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Where do I see myself in 1 year from now?

1 year isn’t actually a very long time. I see myself living at home and working. That doesn’t sound very interesting I know but after moving away (300 miles away) for 3 years I feel like I’ve lost touch with not just friends but where I come fro. I’d love to spend some time reconnecting whilst earning some savings. Maybe I’ll try and spice things up with some summer plans, who knows.

Where do I see myself in 5 years?

In 5 years time hopefully I’ll be well on the way to having a successful career. 5 years sounds like long enough to get my foot in the door. I have quite a long list of places I’d like to visit – Paris, Venice, America, Iceland and India to name and few – and hopefully I’ll have managed to tick a fair few off. In fact I’d really like to spend some time working abroad, most likely America, but I’m not sure how to organise that yet. Hmmm.  The next thing is that I’d like to  have bought my own home by 2021 since paying rent is such a waste of money. Then I’ll decorate it with all manner of cute things and place Yankee candles in every room and have a huge bookcase library where I can store all my precious books. That’s domestic bliss right there.

Where do I see myself in 10 years?

After 10 years it’s really quite hard to say. It’s difficult to imagine myself as a 30/31 year old. I suppose the main thing is travel. By that time I hope to have seen a large proportion of the places on my list now. I’m sure I’ll add more with each passing year but it would be nice to have done the initial stuff by the time I reach my thirties. Hopefully I’ll be living and working somewhere far more spectacular than Taunton so I’m surrounded by interesting people and places to write about. I’d like to have at least one novel written by the time I’m 30 and maybe have it published, who knows. Perhaps I’ll have read 1,000 books on Goodreads too, that would be wonderful. More than anything though I hope to be happy. That’s all anyone can really wish for in life, to be wonderfully, irrevocably happy.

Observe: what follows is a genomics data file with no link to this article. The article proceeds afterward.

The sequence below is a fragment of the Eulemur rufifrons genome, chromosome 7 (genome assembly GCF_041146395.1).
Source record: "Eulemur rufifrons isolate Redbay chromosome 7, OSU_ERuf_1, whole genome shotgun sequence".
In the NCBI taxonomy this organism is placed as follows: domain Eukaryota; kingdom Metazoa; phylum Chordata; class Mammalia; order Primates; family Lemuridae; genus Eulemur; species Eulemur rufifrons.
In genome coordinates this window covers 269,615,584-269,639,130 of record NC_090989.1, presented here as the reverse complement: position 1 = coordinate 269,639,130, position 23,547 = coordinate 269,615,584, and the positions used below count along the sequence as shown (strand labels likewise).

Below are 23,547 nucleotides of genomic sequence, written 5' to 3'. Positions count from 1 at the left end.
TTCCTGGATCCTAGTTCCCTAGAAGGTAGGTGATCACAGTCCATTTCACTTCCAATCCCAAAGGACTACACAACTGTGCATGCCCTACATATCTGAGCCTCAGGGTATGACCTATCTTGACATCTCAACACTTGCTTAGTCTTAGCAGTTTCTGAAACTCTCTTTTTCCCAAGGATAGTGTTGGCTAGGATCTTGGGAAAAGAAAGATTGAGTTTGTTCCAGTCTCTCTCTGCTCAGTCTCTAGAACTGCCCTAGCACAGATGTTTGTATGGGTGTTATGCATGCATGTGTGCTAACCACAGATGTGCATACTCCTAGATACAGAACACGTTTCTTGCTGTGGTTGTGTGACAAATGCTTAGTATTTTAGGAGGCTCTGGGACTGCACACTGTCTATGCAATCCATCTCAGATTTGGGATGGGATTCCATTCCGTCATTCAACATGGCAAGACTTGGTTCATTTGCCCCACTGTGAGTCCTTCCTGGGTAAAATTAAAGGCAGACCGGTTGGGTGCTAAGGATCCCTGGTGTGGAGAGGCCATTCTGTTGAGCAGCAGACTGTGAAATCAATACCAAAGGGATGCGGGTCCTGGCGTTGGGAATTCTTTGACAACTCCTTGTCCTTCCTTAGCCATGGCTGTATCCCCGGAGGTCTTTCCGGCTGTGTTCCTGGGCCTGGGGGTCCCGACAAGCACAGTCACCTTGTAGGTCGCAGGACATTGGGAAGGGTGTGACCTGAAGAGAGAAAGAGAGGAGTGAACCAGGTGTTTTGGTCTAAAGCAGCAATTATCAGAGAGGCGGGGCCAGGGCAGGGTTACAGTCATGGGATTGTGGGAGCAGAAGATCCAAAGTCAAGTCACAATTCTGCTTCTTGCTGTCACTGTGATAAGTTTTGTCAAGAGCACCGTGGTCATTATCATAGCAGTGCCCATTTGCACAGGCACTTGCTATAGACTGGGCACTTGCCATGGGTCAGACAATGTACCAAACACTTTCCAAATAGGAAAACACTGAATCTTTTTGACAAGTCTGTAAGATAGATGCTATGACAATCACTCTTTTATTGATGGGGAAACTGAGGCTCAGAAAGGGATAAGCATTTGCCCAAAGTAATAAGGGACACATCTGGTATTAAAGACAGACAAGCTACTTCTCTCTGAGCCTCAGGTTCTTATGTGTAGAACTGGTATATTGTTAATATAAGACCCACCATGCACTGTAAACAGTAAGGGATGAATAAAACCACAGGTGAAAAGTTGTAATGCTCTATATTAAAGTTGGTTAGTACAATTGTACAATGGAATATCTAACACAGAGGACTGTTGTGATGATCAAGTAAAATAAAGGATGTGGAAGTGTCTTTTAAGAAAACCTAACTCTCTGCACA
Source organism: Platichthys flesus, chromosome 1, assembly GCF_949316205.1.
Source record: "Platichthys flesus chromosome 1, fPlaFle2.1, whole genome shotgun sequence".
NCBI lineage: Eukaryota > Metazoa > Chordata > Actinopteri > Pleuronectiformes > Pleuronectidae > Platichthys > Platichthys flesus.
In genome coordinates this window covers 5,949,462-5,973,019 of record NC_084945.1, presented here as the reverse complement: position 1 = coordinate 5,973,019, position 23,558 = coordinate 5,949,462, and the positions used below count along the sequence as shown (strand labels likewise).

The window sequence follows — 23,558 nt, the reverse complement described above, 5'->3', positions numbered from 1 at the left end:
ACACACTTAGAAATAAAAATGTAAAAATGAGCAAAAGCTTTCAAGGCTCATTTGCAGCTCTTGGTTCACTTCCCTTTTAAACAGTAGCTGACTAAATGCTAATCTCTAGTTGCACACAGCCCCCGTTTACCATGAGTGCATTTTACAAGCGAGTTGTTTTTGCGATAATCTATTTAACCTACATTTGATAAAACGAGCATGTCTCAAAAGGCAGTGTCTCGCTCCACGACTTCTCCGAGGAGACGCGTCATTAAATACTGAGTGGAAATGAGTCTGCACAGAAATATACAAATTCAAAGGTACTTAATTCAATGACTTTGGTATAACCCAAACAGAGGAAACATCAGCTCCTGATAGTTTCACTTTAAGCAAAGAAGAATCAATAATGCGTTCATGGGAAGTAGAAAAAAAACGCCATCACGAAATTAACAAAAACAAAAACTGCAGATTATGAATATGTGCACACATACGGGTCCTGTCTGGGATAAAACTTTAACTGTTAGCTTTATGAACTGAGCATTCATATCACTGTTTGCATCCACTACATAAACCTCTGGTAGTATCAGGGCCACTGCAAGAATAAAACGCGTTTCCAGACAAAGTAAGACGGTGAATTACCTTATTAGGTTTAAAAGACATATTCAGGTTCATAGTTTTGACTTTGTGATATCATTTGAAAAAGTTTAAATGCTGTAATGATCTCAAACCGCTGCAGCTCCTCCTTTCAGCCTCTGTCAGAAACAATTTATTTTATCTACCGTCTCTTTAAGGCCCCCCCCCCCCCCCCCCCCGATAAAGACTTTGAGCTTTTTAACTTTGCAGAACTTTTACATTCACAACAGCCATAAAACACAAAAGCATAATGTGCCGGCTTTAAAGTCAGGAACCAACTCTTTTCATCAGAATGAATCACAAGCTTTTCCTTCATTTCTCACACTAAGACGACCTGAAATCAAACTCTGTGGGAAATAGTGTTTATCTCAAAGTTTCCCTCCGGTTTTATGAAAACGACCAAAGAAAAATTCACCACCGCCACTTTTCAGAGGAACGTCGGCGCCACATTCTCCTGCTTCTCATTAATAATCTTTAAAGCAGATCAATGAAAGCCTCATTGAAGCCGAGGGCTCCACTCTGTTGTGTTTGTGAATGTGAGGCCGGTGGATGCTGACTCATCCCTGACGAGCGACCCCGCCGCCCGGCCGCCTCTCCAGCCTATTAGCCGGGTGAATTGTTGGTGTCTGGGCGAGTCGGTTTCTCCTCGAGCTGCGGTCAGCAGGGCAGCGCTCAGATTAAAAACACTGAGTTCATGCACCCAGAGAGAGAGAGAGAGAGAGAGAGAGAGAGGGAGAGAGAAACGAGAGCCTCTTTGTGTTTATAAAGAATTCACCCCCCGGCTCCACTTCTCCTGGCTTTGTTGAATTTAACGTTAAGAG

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Writing a Dissertation on Fairy Tales

I’ll admit now (rather guiltily) that I’ve had over a month away from the blog, and it literally feels like forever. Initially I chose to have a break because the deadline for my dissertation was quickly approaching, then I moved back home and decided to continue the break whilst I job hunted. Then other things took over. I’ve had family visit and really got into my running – beat my personal best today (yay!) Now for the important stuff.

Dissertation

Writing a dissertation was easily the most time consuming and stressful part of my whole degree, in fact, of my whole academic experience thus far. I don’t know about other Universities or subjects outside of Literature but this was my experience:

The first step is choosing a topic. Most University tutors warn you to only opt in for a dissertation if there is a topic you are extremely passionate about. Maybe you want the chance to take something you’ve studied before further or maybe you want to work a subject into your degree that isn’t already available. This is good advice: I didn’t follow it. I chose to write a dissertation just because I felt like it would ‘complete’ my degree, for want of a better word. I did it because lots of other people did it and because that’s what I thought third year was meant to be about.